Arsenic standards vote sends Bush a message

Outside editorial

Posted: Friday, August 03, 2001

The following editorial appeared in Wednesday's Miami Herald:

When the Republican-led House of Representatives voted 218-189 last week to uphold a Clinton-era rule on tougher standards to reduce arsenic in drinking water, the message to the White House was simple: Put the public's health first.

In March EPA Administrator Christine Todd Whitman delayed imposing the new standards in order to study the evidence that supports reducing arsenic in the nation's drinking water. That didn't sit well with some House Republicans, though Ms. Whitman promised to decide in time to meet the original 2006 deadline for putting new standards in place.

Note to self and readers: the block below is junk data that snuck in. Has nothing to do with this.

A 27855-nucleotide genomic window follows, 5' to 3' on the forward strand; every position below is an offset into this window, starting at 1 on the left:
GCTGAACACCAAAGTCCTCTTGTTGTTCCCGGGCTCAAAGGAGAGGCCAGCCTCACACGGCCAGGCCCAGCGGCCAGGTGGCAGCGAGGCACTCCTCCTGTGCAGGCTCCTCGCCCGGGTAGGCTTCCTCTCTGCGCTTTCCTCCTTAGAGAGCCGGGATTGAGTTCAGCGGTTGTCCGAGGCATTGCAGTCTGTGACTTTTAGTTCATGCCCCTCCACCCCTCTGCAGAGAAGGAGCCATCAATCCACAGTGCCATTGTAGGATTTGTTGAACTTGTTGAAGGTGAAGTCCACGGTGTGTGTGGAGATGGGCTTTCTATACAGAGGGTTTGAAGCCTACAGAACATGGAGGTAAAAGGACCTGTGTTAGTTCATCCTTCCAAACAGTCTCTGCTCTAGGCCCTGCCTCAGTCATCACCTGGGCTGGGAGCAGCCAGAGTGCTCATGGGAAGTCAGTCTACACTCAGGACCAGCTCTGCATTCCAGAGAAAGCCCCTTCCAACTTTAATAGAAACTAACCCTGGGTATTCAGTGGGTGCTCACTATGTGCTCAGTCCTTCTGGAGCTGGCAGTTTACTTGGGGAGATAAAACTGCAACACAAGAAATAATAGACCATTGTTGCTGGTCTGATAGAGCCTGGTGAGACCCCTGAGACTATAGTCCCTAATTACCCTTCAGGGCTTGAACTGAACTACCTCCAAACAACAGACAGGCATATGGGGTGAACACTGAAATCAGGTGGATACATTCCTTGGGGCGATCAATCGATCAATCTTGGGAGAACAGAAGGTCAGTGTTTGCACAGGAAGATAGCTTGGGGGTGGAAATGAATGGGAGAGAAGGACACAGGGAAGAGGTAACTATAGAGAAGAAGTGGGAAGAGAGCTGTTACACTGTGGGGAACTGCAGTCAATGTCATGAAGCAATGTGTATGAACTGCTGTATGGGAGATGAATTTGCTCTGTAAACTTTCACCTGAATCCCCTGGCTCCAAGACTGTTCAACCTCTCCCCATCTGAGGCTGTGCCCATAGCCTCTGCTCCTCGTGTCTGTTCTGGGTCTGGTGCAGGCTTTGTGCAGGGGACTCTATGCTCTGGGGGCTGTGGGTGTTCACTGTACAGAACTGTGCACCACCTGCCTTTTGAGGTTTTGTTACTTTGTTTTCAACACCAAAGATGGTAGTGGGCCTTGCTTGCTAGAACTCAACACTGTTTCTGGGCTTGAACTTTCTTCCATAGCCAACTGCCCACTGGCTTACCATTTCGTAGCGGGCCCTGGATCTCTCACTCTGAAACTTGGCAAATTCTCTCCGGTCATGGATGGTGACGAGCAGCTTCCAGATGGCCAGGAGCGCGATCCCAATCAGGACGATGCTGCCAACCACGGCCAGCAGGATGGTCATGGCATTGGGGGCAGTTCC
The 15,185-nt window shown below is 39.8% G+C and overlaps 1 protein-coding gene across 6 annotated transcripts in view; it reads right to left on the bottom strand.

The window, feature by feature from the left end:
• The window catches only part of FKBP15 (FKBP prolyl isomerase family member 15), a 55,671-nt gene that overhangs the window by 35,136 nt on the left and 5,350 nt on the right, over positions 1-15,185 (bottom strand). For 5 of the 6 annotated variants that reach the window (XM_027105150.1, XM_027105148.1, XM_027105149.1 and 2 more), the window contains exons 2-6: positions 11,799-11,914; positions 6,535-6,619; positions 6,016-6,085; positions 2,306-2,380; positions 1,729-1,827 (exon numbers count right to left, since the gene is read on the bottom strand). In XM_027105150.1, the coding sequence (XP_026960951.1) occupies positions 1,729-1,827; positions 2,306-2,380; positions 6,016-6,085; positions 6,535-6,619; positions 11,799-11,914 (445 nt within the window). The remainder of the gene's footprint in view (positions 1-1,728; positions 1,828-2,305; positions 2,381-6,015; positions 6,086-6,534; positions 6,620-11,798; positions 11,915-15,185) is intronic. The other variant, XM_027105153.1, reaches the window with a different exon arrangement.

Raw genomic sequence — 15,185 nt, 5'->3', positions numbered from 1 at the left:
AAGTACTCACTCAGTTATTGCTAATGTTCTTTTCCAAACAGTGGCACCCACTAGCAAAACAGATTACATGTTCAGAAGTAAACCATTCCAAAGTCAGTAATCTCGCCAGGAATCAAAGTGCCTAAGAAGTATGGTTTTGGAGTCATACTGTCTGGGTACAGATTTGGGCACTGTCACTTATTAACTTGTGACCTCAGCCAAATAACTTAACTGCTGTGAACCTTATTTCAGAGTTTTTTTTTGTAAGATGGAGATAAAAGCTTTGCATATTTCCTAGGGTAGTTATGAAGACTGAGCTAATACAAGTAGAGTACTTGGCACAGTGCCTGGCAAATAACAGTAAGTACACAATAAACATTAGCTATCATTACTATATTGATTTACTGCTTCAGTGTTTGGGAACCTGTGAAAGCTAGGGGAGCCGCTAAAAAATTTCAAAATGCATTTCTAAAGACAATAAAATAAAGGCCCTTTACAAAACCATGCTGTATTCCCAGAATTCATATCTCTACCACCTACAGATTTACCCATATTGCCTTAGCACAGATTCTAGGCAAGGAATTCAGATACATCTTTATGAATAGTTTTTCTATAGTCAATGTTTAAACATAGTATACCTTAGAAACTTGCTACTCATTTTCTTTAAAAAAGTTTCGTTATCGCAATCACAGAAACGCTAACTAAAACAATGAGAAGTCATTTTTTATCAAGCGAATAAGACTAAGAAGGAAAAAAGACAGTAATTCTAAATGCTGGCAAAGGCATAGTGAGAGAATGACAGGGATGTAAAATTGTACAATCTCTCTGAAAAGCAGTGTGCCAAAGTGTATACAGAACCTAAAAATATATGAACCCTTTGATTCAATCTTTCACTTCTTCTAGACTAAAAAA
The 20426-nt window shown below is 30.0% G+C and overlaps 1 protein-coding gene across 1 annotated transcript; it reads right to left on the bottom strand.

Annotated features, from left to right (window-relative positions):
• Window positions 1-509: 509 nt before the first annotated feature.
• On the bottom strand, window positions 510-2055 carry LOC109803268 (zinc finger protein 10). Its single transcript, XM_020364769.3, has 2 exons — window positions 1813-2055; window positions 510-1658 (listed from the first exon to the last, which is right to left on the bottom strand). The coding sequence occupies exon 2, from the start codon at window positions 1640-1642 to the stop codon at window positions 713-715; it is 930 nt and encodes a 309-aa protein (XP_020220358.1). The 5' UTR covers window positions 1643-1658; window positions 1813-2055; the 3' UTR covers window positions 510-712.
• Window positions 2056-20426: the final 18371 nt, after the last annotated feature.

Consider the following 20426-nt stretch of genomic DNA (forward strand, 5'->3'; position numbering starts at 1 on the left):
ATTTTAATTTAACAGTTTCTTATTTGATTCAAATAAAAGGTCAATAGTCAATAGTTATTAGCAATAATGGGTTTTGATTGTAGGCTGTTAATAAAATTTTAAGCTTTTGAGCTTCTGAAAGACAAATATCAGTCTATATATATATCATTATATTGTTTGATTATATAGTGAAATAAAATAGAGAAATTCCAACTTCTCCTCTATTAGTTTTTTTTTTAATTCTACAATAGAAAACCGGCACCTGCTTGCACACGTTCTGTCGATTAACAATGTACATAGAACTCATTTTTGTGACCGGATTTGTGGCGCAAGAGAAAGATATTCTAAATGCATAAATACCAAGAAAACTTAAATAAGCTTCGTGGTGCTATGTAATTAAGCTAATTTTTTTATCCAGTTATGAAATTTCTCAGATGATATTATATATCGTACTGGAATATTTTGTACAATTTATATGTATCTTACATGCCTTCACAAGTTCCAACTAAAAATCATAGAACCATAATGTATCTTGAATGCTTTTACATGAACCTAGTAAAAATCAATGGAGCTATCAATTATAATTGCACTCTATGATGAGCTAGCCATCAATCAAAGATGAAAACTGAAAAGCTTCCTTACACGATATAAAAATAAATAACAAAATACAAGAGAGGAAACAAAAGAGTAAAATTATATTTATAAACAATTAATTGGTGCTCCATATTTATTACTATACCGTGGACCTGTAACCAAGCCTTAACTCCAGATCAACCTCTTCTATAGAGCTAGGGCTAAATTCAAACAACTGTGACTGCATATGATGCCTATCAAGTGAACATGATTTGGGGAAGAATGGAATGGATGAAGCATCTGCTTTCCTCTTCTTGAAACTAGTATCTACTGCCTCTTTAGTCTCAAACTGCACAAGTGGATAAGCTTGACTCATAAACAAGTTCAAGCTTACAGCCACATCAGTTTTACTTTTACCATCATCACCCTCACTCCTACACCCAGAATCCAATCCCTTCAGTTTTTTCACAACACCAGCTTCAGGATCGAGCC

The House voted for a standard that would lower the permissible level of arsenic in drinking water to 10 parts per billion from the current 50 parts per billion, which has been the rule since 1942. The National Academy of Sciences recommended speedy arsenic reductions in 1999. Arsenic can occur naturally in water. It can cause some forms of cancer.

It will be costly for smaller communities to meet the new standard, but that's not an insurmountable problem when it comes to people's health. The Senate should follow the House's lead and make the Bush administration's EPA do its job.

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